While he may not say it, the message is clear: President Obama’s proposed two-year freeze on federal wages is a response to this month’s midterm election, in which his party took a beating in the polls.

Voters have expressed a lack of confidence with the direction of the country and the economy, concern about out-of-control spending and a distaste for winner-take-all party politics in Washington.

In this one proposal, Obama has moved to address a major concern while facing the ire of one of his core constituency groups in federal employee unions. At the same time, he has adopted an idea championed by Republican lawmakers, signaling a willingness to work with them as full partners.

If this is the only step and not just the first one, it won’t be nearly enough. The freeze would save $5 billion over two years, which would make hardly a dent in the $14 trillion national debt.

For it to take effect next year, the freeze would have to be approved by the current Congress, which includes Democratic members who lost their seats on Election Day, in some cases because they were associated with administration policies voters found to be too liberal. Those members may wish that they had been able to have a vote like this before the election instead of after it.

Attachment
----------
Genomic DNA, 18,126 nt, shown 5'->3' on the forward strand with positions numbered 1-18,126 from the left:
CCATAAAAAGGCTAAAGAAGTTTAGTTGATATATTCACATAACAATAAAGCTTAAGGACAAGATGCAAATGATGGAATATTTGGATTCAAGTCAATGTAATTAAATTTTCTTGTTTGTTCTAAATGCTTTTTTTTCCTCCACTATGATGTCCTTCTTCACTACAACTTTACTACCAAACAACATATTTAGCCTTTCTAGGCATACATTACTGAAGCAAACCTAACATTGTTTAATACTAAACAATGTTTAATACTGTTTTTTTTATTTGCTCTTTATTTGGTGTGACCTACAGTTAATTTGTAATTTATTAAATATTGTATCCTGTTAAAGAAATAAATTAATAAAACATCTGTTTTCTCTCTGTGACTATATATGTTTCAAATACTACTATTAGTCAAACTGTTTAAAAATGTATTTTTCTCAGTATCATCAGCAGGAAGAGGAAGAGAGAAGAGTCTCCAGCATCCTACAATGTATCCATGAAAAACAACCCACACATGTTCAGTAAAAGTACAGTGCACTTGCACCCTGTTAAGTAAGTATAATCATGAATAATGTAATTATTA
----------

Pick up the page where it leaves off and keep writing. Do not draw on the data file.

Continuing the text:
It will also be added to an overfull agenda for a lame duck session that will be dominated by tax issues that have to be resolved before the end of the year. But none of that should cloud the fact that this is a significant offer of compromise that should be taken seriously.

The freeze may be a symbolic gesture, but like the earmark moratorium proposed by the Republican leadership, it is a symbol that the Congress is serious about controling spending. Just because it is only a symbol of progress is not a reason to reject it.

Some will call this overtly political, and attribute Obama’s interest in capping federal wages to his desire to be re-elected in 2012. There’s nothing wrong with that, as long as good governance is the justification of his campaign.

proposing this wage freeze, Obama is saying that he heard the voters’ rebuke and he is willing to change course. To the extent that his partners in Congress – both Democrats and Republicans – got the same message, we can look forward to where this promising gesture will lead.